Second there are aspects of applied research which do not manifest in a product, but instead teach society something. For example, if several studies are conducted to determine whether or not simple vitamins can treat a serious disease, then the result may be a profound and inexpensive treatment. The market, however, will never fund this because the result of the research is not a marketable product.

Suggesting that the market will somehow fund research when most research of value produces no marketable products is naive at best. Instead, society should be funding far more research than it currently is through governmental means, and I wager it will be funding quite a bit more research as the state of society continues to advance.

Re:say what? (3, Insightful)

porpnorber (851345) | more than 6 years ago | (#20528745)

Timescales. If people made investments with 50 or 100 year horizons, the market probably would do some good. In fact, this was arguably one of the positive qualities of monarchy, and dynastic thinking in general. (Of course, one is no more likely to get a good king as a good president, and kings last longer; there are two sides to every coin.)

The only direction I have been able to think of going from where we are now that might bring back some sanity is selling long horizon futures in researchers, either as individuals or perhaps small groups (such as graduating classes from your institution). It's a bit like the xxAA problem; the corporation, fundamentally the middleman in the equation, can't be trusted as the vehicle to set the goals.

Re:say what? (2, Insightful)

symes (835608) | more than 6 years ago | (#20530243)

The market does not and will not fund the most valuable research for society
Spot on. Particularly where that research might result cause restrictions to market activity. For example research into the deleterious effects of smoking, etc..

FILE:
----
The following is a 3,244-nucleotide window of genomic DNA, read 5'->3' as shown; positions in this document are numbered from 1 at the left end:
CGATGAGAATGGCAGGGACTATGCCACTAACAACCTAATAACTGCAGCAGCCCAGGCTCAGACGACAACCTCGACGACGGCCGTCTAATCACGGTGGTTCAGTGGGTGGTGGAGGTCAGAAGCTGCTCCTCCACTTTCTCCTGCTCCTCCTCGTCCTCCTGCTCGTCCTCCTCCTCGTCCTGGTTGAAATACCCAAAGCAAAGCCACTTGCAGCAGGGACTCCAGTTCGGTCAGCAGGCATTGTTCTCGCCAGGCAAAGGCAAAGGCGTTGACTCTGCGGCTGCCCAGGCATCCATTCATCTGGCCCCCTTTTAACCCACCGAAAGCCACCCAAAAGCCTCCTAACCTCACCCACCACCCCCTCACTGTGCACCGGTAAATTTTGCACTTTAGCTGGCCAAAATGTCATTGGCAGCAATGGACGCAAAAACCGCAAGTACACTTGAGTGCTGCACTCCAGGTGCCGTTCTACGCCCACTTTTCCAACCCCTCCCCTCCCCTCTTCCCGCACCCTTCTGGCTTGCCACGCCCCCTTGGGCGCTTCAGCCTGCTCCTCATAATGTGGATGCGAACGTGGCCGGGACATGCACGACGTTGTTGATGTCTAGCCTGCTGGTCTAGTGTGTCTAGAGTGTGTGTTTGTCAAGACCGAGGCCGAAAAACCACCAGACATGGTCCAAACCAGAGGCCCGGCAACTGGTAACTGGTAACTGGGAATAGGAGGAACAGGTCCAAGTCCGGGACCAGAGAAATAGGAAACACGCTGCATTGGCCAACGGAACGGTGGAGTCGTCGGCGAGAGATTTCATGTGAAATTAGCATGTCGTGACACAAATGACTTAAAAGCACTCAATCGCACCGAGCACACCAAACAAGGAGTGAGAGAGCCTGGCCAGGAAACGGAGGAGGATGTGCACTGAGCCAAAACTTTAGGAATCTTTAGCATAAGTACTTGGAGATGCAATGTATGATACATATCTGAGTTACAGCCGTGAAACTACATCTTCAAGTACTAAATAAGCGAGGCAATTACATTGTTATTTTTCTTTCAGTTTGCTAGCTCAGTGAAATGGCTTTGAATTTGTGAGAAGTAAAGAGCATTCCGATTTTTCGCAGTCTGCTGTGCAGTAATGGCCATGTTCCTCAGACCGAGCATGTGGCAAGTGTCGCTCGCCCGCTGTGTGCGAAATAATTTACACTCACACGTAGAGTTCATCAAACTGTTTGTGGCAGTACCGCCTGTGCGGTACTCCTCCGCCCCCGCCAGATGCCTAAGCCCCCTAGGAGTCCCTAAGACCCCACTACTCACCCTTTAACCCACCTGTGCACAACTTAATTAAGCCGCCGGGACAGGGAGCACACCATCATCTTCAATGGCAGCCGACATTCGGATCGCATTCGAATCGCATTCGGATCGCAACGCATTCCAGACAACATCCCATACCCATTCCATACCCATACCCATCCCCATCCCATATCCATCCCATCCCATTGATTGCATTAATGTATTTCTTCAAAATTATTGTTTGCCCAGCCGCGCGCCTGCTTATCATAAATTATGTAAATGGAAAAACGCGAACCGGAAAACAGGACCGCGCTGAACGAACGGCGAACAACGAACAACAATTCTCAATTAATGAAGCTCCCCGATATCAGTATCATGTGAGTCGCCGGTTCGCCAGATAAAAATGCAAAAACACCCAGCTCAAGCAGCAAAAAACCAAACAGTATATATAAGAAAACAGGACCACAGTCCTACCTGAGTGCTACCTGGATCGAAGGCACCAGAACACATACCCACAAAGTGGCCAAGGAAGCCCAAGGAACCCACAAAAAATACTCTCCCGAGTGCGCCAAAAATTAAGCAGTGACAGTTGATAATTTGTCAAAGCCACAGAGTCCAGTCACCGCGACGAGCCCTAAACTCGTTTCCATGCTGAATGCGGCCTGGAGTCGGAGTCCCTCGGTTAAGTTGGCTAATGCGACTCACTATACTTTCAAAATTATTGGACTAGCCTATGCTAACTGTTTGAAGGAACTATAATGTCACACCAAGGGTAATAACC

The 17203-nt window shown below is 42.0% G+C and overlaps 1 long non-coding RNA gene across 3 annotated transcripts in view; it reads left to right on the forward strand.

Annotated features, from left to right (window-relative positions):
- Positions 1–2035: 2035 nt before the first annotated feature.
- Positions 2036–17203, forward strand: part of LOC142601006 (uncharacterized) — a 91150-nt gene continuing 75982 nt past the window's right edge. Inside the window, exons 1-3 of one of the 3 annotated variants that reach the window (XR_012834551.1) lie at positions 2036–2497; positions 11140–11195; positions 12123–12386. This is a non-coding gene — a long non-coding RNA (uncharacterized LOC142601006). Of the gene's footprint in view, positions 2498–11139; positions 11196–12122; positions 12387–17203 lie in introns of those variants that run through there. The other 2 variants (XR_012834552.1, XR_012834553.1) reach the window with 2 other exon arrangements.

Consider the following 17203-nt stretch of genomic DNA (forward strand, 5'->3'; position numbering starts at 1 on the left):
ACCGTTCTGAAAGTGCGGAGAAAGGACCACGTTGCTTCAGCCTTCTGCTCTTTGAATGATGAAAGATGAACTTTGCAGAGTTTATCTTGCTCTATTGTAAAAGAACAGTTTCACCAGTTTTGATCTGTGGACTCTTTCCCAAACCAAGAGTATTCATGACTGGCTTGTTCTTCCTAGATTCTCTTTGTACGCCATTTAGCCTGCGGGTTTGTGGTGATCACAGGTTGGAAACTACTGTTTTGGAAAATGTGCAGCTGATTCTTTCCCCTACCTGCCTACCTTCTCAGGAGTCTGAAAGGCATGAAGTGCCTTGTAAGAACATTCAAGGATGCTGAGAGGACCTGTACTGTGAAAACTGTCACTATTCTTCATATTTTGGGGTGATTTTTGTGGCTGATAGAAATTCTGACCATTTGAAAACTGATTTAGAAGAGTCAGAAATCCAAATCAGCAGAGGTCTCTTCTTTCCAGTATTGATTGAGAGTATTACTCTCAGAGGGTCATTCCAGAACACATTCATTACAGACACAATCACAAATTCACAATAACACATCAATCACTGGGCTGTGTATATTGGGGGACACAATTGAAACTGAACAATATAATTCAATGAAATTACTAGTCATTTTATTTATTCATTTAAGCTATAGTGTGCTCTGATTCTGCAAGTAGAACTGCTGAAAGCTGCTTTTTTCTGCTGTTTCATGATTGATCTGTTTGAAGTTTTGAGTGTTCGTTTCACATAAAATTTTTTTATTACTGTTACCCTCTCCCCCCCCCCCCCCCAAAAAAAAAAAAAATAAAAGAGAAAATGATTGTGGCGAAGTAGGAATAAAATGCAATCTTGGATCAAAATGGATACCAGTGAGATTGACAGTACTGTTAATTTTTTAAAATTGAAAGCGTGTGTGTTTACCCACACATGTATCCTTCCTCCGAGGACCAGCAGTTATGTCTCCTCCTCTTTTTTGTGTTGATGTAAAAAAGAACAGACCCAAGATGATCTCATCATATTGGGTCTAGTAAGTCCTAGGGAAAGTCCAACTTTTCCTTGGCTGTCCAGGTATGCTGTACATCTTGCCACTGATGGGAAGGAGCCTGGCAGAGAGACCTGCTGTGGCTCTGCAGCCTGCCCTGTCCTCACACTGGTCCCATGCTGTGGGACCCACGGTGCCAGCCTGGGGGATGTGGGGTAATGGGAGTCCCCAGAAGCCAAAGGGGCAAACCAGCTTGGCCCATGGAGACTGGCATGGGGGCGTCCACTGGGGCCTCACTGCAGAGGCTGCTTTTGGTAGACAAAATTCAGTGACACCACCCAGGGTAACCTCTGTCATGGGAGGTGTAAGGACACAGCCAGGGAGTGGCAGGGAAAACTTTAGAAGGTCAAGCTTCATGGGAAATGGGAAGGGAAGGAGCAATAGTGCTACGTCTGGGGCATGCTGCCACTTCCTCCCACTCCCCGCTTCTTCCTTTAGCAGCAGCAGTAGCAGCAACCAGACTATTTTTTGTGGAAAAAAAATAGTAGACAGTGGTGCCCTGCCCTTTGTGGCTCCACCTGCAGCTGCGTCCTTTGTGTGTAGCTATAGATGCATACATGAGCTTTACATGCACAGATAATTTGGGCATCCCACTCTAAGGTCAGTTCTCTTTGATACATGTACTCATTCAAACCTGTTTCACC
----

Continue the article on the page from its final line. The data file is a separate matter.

Re:say what? Missing the point (1, Informative)

Anonymous Coward | more than 6 years ago | (#20531195)

The point is not who funds research (I'll get to that) -- it's that it certainly isn't the
bozos who want me to pay over $60,000 for back issues of say, rev sci inst, and I am not
making this up. Does AIP really promote physics by doing this, or just enrich themselves. They
fund zero research last I checked.

And last I checked, the governments fund nearly all pure research, and even that is getting
mostly reduced to more short term goals these days.

Point is, I, you, and anybody else who pays taxes already paid for this stuff once. Why should the
AIP get rich off everyone who just wants to see what they've paid for already? If it was the (pessimistically)
$0.20/article it really costs them to archive and have a web server, and the abstracts were good enough
to see if I was going to waste my 20 cents, fine. But now it's over twenty dollars and the abstracts tend
to obfuscate the true content or make it look like there's more there than there turns out to be. Google
some science stuff that links to an abstract and try the buy now link if you don't believe me.

This is very relevant to me as I'm doing self-funded research and no nearby library has paid up for
this kind of content so I can get to it. I'm well off, but see the price above. Could you get that one past your
wife for a hobby? Oh I forgot, this is slashdot.

Re:say what? (4, Insightful)

speaker of the truth (1112181) | more than 6 years ago | (#20527661)

The free market has spoken and it says it wants government funds. Oh I'm sorry, you don't want it to be THAT free, do you?

Re:say what? (2, Insightful)

Anonymous Coward | more than 6 years ago | (#20528307)

But has the free public given its approval to give their money to the free market? I don't think so.

Capitalism is a great system until it buys government influence.